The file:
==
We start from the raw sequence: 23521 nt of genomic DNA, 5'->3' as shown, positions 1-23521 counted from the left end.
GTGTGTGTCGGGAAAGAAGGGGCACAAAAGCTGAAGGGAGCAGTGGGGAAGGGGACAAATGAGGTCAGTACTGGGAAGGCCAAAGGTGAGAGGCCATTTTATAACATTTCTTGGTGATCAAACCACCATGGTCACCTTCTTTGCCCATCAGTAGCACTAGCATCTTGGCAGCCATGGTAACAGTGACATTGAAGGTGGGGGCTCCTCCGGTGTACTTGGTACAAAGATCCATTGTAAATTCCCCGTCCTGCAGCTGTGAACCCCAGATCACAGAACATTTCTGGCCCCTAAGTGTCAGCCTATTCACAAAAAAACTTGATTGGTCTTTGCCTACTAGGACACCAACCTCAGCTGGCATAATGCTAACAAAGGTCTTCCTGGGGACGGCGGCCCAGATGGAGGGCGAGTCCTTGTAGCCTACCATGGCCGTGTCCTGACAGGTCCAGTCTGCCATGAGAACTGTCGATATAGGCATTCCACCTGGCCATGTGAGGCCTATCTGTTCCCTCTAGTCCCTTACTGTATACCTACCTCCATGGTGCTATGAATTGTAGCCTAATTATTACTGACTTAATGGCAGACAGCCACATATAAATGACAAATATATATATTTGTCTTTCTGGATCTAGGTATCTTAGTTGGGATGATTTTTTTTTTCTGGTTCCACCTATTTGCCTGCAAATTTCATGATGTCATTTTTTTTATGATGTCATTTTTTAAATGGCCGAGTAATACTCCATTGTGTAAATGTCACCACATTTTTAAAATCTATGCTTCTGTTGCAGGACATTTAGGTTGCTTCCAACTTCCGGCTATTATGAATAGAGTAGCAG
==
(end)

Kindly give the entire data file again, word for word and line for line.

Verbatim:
We start from the raw sequence: 23521 nt of genomic DNA, 5'->3' as shown, positions 1-23521 counted from the left end.
GTGTGTGTCGGGAAAGAAGGGGCACAAAAGCTGAAGGGAGCAGTGGGGAAGGGGACAAATGAGGTCAGTACTGGGAAGGCCAAAGGTGAGAGGCCATTTTATAACATTTCTTGGTGATCAAACCACCATGGTCACCTTCTTTGCCCATCAGTAGCACTAGCATCTTGGCAGCCATGGTAACAGTGACATTGAAGGTGGGGGCTCCTCCGGTGTACTTGGTACAAAGATCCATTGTAAATTCCCCGTCCTGCAGCTGTGAACCCCAGATCACAGAACATTTCTGGCCCCTAAGTGTCAGCCTATTCACAAAAAAACTTGATTGGTCTTTGCCTACTAGGACACCAACCTCAGCTGGCATAATGCTAACAAAGGTCTTCCTGGGGACGGCGGCCCAGATGGAGGGCGAGTCCTTGTAGCCTACCATGGCCGTGTCCTGACAGGTCCAGTCTGCCATGAGAACTGTCGATATAGGCATTCCACCTGGCCATGTGAGGCCTATCTGTTCCCTCTAGTCCCTTACTGTATACCTACCTCCATGGTGCTATGAATTGTAGCCTAATTATTACTGACTTAATGGCAGACAGCCACATATAAATGACAAATATATATATTTGTCTTTCTGGATCTAGGTATCTTAGTTGGGATGATTTTTTTTTTCTGGTTCCACCTATTTGCCTGCAAATTTCATGATGTCATTTTTTTTATGATGTCATTTTTTAAATGGCCGAGTAATACTCCATTGTGTAAATGTCACCACATTTTTAAAATCTATGCTTCTGTTGCAGGACATTTAGGTTGCTTCCAACTTCCGGCTATTATGAATAGAGTAGCAG